The day has dawned, folks for the ultimate in biotech…the creation of the first ‘no tears’ onion by the New Zealand Crop and Food Institute by using sophisticated Australian gene slicing biotechnology.
What have we all tried to do to stop crying while slicing onions? Submerged the onion in a basin of water and struggled to peel and chop it under water? Burnt a candle close by while chopping onions so that the heat of the flames draws in the onion gas? Chewed gum while chopping them? Or handed over the whole lot to the house help to chop and keep ready?
Why do onions make you cry?
Tears and onions are inseparable! Onions, any from the more than distinct 300 species, will make you cry simply because when they are sliced, the cells break open and give off a gas that irritates the eye. Punjabis are smart: all they do is take a good strong fist and smash the onion! Peel it, sprinkle with red chilli masala and voila, the salad is ready. No tears. But we do need to use a knife so I give you the chef’s secret to avoid irritation while chopping onions: do not cut off the root of the onion, or do it last, as the root of the onion has a higher concentration of the tear makers. Use a sharp blade to chop onions as that will limit the cell damage.
Stating the obvious
It is a misty childhood thing my brother reminded me about the pyaaz: how we used to use it to stimulate fever and then bunk school! Remove onions from Indian food and you will remove one of the fundamentals of Indian cooking. Salted onion and bhakri are the staple food in many Indian villages. In urban parts, onions find their many ways: be it a curry, or a paste or eaten as a main course or a side dish. Go to any Indian restaurant and what reaches your table first: either a plate of sliced red onions or a bowl of small onions made red with a prolonged vinegar marination. Order a platter of kababs and the side will be covered with onion lachcha! Pav bhaji and chopped onions on top is like a marriage made in heaven. Never shall they divorce each other! Try my favourites (especially when you have unexpected friends!): pyaaz parantha or pyaaz ki sabzi with khichdi (Alyona has introduced this combination) or just simple pyaaz tamatar chunky gravy topped with ganthia or sev.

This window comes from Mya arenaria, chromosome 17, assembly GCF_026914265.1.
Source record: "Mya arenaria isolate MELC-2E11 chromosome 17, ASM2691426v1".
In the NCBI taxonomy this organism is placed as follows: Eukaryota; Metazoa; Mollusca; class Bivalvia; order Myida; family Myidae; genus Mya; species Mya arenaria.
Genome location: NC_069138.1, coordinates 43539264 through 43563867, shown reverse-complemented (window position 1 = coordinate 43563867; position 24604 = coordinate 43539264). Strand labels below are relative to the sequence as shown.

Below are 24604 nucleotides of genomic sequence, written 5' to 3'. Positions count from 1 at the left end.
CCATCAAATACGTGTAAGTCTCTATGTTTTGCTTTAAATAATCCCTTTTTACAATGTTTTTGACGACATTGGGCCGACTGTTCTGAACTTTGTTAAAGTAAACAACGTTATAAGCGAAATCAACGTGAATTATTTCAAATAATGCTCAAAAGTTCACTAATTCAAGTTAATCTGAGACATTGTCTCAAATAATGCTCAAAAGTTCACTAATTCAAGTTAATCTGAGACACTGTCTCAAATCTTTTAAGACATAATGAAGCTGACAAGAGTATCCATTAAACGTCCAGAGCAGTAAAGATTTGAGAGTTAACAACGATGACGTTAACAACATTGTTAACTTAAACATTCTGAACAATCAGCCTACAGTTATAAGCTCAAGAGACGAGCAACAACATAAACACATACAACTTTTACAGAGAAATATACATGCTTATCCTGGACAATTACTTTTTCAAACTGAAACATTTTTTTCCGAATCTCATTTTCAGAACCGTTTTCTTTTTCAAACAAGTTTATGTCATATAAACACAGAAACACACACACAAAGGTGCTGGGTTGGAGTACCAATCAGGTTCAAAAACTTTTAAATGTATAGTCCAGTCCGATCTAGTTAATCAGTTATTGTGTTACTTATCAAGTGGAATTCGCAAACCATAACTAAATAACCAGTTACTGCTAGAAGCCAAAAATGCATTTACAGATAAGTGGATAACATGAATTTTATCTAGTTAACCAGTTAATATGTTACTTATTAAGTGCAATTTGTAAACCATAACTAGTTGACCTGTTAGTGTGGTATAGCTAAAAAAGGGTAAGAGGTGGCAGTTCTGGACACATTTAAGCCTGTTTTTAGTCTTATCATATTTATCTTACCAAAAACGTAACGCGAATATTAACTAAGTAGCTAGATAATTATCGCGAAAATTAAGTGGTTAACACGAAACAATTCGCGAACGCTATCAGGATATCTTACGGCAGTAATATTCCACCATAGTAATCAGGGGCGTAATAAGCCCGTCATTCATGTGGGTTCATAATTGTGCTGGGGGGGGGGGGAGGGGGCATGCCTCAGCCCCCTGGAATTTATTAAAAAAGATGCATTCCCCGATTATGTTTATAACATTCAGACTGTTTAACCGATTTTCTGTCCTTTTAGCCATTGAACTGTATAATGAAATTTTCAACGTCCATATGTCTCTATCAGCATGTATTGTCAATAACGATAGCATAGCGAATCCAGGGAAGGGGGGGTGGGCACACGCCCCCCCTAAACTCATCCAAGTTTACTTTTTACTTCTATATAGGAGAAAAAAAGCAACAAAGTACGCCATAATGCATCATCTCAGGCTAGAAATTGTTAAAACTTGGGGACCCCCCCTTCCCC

Onions are indispensable in biryanis. A biryani sans onions is like a bee who refuses to buzz. Use a clove studded onion to boil in chicken stock for more flavour, prepare boiled onion paste for rich gravies (some even freeze the paste!) or add ground browned onions to hung yogurt to make a dip with crisp pita…uses are many in the kitchen.
The World Health Organization (WHO) supports the use of onions for the treatment of poor appetite and to prevent atherosclerosis. In addition, onion extracts are recognized by WHO for providing relief in the treatment of coughs and colds, asthma and bronchitis. Onion is considered as one of the most important aphrodisiacal foods second only to garlic. However, consuming large quantities of onions can lead to a stomach in distress. Another old wives tale is chewing raw onion for three minutes is sufficient to kill all germs in the mouth. And who can overlook the fact that strong smelling onion can bring a person having an epileptic fit around?
Let’s also take this chance to clear the confusion between onions, shallots, leeks and spring onions. Shallots and leeks are used big time in the west. Shallots are smaller than onions, with reddish skin and a pink tinged flesh. Leeks, though they look like fatter spring onions, have their own distinct flavour. Mild and sweet. Spring onions are nothing but simply early maturing varieties of onion. Spring onions have a mild sweet flavour and a green snap, which tastes good in salads.
Use your type
Onions have a universal appeal. When I have to pick onions I remember that the large red ones with dry (in monsoons not so dry!) papery skins are goods to eat kachcha in salads, when you fry them they burn as the sugar content is too high. The white ones fry well and turn a nice gold and crispy. If any onion feels hollow, discard as it might be already rotten from inside. It is easy to confuse onion seeds for kalonji that we put on top of naans. Kalonji is nigella, commonly called black onion seeds, though they look identical to onion seeds they are not even distantly related! Put the right amount of onions in a dish and create something tasting supreme but go overboard with them and the final taste will be sweet! Surprised?
Recommended recipe - Pyaaz Ki Tarkari
Chef Sanjeev Kapoor is the most celebrated face of Indian cuisine. He is Chef extraordinaire, runs a successful TV Channel FoodFood, hosted Khana Khazana cookery show on television for more than 17 years, author of 150+ best selling cookbooks, restaurateur and winner of several culinary awards. He is living his dream of making Indian cuisine the number one in the world and empowering women through power of cooking to become self sufficient. His recipe portal www.sanjeevkapoor.com is a complete cookery manual with a compendium of more than 10,000 tried & tested recipes, videos, articles, tips & trivia and a wealth of information on the art and craft of cooking in both English and Hindi.